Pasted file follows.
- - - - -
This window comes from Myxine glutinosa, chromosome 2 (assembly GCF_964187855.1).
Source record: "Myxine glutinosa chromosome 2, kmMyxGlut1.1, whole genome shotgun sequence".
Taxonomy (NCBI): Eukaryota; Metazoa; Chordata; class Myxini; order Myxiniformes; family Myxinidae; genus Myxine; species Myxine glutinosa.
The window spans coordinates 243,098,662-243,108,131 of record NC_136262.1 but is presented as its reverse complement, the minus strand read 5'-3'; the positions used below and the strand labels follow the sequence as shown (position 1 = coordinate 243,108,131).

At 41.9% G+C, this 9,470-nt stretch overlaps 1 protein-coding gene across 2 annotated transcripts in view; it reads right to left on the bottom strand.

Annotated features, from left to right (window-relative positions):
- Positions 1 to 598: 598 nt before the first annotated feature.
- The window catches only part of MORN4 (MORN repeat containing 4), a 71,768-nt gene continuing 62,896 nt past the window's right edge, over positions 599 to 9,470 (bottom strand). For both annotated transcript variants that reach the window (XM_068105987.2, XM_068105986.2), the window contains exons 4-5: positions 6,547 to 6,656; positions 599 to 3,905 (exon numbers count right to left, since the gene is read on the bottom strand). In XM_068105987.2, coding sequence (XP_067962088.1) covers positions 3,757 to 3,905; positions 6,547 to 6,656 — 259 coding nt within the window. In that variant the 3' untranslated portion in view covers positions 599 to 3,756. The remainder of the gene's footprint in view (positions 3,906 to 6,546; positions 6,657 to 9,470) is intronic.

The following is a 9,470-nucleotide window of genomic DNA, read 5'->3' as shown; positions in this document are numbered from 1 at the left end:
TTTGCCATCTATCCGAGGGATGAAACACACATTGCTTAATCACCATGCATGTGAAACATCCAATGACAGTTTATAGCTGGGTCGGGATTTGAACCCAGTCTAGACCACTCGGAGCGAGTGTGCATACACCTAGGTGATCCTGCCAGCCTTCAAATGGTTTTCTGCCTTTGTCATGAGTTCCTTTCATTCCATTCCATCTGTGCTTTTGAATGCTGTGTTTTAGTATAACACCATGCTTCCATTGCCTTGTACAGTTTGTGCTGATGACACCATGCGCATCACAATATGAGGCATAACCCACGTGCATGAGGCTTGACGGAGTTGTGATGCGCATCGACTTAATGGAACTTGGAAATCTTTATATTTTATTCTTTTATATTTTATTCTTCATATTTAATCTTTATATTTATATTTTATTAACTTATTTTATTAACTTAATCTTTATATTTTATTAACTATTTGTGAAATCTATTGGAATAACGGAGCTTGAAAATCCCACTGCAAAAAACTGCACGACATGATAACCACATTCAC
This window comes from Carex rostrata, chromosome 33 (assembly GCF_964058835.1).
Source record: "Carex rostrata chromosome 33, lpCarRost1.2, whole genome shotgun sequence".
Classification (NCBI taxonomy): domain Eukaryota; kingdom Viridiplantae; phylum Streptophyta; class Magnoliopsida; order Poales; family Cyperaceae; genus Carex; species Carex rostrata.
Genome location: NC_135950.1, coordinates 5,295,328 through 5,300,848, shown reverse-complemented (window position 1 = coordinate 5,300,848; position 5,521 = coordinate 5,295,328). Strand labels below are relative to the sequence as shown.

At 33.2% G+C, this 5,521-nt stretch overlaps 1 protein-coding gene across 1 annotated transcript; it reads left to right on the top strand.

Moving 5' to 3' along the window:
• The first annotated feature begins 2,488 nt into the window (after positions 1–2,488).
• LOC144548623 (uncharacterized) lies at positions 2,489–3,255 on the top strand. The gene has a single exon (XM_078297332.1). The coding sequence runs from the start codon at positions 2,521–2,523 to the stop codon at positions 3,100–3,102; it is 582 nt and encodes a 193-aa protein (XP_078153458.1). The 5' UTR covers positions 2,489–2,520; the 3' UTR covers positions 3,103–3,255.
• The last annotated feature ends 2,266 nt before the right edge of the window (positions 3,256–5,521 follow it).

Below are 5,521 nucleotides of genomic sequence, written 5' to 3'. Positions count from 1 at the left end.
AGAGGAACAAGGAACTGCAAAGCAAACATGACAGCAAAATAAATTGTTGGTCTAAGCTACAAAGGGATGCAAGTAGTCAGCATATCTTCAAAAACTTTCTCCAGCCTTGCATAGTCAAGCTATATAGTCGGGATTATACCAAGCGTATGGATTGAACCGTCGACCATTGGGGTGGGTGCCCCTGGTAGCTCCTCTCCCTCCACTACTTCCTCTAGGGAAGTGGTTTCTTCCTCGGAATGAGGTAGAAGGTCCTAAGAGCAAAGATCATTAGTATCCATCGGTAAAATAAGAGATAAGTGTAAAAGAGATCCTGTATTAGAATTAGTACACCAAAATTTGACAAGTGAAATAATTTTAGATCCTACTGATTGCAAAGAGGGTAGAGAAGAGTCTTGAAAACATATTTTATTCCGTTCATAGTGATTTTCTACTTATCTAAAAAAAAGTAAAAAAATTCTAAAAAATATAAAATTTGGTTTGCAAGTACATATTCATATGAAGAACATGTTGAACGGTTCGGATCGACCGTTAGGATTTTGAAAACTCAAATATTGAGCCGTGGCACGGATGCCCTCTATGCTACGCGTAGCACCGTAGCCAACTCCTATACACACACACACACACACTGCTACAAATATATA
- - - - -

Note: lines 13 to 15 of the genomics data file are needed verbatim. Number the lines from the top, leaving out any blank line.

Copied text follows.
Classification (NCBI taxonomy): domain Eukaryota; kingdom Viridiplantae; phylum Streptophyta; class Magnoliopsida; order Poales; family Cyperaceae; genus Carex; species Carex rostrata.
Genome location: NC_135950.1, coordinates 5,295,328 through 5,300,848, shown reverse-complemented (window position 1 = coordinate 5,300,848; position 5,521 = coordinate 5,295,328). Strand labels below are relative to the sequence as shown.

At 33.2% G+C, this 5,521-nt stretch overlaps 1 protein-coding gene across 1 annotated transcript; it reads left to right on the top strand.